2002 Winter Olympics medal table
The 2002 Winter Olympics, officially known as the XIX Olympic Winter Games, was a winter multi-sport event held in Salt Lake City, Utah, United States, from February 8 to February 24, 2002. A total of 2,399 athletes from 77 National Olympic Committees (NOCs) (+5 from 1998 Olympics) participated in these Games, competing in 78 events (+10 from 1998) in 15 sports and disciplines (+1 from 1998).
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Athletes from 24 countries won at least one medal. Germany led in overall medals (36) for the second consecutive Winter Games. Immediately following the Games, Germany was also the gold medal leader with twelve. With 36 total medals, Germany set a record for most total medals at a Winter Olympics. Two years later, however, Norway was awarded two extra gold medals, raising their total to thirteen and giving them the lead in gold medals. In addition, Norway tied the former Soviet Union in 1976 for most gold medals at a Winter Olympics. This record would later be broken by Canada at the 2010 Winter Olympics. The United States, the host nation, was third in the medal count with a total of 34 medals.
Croatia and Estonia won the first medals and first Gold medals in their Winter Olympic history, while Australia and China won their first gold medals.Biathlete Ole Einar Bjørndalen of Norway won four gold medals, while Croatian alpine skier Janica Kostelić won three golds and a silver, making them the two athletes with the most medals at the Games.
Changes in medal standings
Due to various events, two extra gold medals were awarded. In the figure skating pairs competition, Yelena Berezhnaya and Anton Sikharulidze of Russia were originally awarded the gold over Jamie Salé and David Pelletier of Canada. In the ensuing controversy, it was revealed that French judge Marie-Reine Le Gougne had been pressured into voting for the Russians. Salé and Pelletier were later upgraded to gold, while Berezhnaya and Sikharulidze also kept their medals. In the cross-country skiing 30 km race, Norwegians Thomas Alsgaard and Frode Estil originally tied for a silver medal behind Spain's Johann Muehlegg. Muehlegg had won three gold medals but tested positive for darbepoetin after winning his third. He was originally allowed to keep the other two gold medals, but two years later was stripped of all medals by the Court of Arbitration for Sport.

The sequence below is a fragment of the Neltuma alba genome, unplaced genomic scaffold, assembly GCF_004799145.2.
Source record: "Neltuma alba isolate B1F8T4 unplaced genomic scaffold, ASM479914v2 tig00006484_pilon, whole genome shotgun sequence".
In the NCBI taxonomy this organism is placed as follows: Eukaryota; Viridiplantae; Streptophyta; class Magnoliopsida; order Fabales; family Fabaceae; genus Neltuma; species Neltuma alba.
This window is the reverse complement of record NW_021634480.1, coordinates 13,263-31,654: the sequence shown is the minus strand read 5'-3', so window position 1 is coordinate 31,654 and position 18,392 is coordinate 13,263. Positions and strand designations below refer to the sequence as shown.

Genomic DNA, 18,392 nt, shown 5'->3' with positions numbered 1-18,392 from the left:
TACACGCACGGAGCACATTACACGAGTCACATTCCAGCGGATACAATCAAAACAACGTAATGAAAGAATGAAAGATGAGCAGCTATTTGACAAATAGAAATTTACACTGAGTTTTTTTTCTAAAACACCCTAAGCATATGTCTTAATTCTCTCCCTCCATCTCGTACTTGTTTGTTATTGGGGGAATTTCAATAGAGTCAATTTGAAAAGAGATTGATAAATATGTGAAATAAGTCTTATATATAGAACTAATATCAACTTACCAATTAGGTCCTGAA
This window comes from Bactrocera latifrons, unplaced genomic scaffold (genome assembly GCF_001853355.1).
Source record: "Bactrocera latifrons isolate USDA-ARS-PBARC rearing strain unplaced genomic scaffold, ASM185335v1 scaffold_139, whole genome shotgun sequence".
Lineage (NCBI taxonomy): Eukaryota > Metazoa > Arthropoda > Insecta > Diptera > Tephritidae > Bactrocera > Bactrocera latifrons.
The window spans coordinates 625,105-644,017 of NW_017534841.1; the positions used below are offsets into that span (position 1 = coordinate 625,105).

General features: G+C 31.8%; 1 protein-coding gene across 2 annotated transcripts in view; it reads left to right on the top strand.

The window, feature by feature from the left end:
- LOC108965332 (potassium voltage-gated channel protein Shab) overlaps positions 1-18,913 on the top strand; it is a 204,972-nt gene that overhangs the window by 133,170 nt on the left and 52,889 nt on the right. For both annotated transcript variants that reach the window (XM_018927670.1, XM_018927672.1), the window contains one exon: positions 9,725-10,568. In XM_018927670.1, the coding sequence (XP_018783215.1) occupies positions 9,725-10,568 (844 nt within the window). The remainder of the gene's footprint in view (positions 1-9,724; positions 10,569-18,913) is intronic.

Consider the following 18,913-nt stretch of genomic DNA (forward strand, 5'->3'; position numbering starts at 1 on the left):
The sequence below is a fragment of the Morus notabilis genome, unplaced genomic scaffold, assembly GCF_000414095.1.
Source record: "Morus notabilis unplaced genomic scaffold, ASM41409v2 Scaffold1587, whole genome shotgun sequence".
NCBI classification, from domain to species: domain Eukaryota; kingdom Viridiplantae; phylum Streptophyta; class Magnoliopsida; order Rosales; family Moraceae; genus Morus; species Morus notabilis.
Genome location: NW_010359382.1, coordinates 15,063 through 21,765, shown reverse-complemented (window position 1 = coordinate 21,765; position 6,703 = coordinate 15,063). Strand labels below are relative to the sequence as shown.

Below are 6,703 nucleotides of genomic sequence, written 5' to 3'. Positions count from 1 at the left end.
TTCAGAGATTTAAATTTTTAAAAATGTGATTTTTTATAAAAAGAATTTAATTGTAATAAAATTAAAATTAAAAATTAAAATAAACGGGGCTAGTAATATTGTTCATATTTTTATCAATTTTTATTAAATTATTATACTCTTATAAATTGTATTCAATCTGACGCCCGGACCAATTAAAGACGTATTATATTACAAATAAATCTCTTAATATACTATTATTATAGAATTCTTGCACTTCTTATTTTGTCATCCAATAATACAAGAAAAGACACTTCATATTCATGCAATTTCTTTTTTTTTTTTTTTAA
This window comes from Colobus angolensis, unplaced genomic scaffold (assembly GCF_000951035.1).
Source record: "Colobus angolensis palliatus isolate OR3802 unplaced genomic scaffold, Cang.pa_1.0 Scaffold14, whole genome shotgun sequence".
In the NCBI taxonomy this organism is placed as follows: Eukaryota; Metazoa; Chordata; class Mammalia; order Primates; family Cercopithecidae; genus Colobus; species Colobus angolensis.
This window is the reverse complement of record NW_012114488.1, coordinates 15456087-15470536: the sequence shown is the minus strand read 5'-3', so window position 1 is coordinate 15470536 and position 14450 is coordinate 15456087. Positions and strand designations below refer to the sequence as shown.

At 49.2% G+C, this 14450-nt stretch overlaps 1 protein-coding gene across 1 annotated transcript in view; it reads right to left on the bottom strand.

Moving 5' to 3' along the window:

In women's cross-country skiing, Larisa Lazutina of Russia originally won gold in the 30 km race, but tested positive for darbepoetin and was stripped of her medal, so Gabriella Paruzzi of Italy was awarded the gold, Italian Stefania Belmondo received the silver and Norwegian Bente Skari the bronze. Lazutina won two more medals, and was allowed to keep them until 2003 when she was stripped of them by the Court of Arbitration for sport. She also lost a silver medal in the 15 km race. In the 10 km pursuit, she was stripped of a silver, so Beckie Scott of Canada was awarded the silver and Kateřina Neumannová of the Czech Republic the bronze. The gold in that race was won by Olga Danilova of Russia but she also tested positive for darbepoetin and in 2004, Scott was upgraded to gold, Neumannova to silver and Viola Bauer of Germany to bronze.
The medal table is based on information provided by the International Olympic Committee (IOC) and is consistent with IOC convention in its published medal tables. By default, the table is ordered by the number of gold medals the athletes from a nation have won, where nation is an entity represented by a National Olympic Committee (NOC). The number of silver medals is taken into consideration next and then the number of bronze medals. If nations are still tied, equal ranking is given and they are listed alphabetically.
Host nation (United States)
|3||United States (USA)*||10||13||11||34|
|14||South Korea (KOR)||2||2||0||4|
|16||Czech Republic (CZE)||1||2||0||3|
|18||Great Britain (GBR)||1||0||1||2|
|Totals (24 nations)||80||76||78||234|
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